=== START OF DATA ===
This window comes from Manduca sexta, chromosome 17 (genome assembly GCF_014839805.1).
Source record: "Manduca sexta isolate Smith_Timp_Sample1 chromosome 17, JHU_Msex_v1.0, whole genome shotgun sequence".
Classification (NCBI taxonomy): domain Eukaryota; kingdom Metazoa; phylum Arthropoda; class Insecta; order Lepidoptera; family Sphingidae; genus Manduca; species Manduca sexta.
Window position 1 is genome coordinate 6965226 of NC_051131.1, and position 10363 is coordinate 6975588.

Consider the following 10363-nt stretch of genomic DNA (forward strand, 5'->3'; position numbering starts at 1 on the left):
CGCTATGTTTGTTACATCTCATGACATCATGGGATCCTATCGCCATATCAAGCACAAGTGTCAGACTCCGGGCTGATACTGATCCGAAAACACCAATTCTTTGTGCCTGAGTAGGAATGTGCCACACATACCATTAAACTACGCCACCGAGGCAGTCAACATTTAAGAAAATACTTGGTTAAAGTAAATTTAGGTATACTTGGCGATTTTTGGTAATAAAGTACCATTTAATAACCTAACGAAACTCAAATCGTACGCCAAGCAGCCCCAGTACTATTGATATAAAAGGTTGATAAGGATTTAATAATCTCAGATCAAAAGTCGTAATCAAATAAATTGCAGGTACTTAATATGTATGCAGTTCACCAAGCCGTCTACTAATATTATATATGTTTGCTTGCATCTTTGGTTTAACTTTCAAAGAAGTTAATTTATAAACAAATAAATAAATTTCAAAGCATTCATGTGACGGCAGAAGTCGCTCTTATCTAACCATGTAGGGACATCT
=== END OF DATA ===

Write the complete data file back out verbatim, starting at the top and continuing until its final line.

This window comes from Manduca sexta, chromosome 17 (genome assembly GCF_014839805.1).
Source record: "Manduca sexta isolate Smith_Timp_Sample1 chromosome 17, JHU_Msex_v1.0, whole genome shotgun sequence".
Classification (NCBI taxonomy): domain Eukaryota; kingdom Metazoa; phylum Arthropoda; class Insecta; order Lepidoptera; family Sphingidae; genus Manduca; species Manduca sexta.
Window position 1 is genome coordinate 6965226 of NC_051131.1, and position 10363 is coordinate 6975588.

Consider the following 10363-nt stretch of genomic DNA (forward strand, 5'->3'; position numbering starts at 1 on the left):
CGCTATGTTTGTTACATCTCATGACATCATGGGATCCTATCGCCATATCAAGCACAAGTGTCAGACTCCGGGCTGATACTGATCCGAAAACACCAATTCTTTGTGCCTGAGTAGGAATGTGCCACACATACCATTAAACTACGCCACCGAGGCAGTCAACATTTAAGAAAATACTTGGTTAAAGTAAATTTAGGTATACTTGGCGATTTTTGGTAATAAAGTACCATTTAATAACCTAACGAAACTCAAATCGTACGCCAAGCAGCCCCAGTACTATTGATATAAAAGGTTGATAAGGATTTAATAATCTCAGATCAAAAGTCGTAATCAAATAAATTGCAGGTACTTAATATGTATGCAGTTCACCAAGCCGTCTACTAATATTATATATGTTTGCTTGCATCTTTGGTTTAACTTTCAAAGAAGTTAATTTATAAACAAATAAATAAATTTCAAAGCATTCATGTGACGGCAGAAGTCGCTCTTATCTAACCATGTAGGGACATCT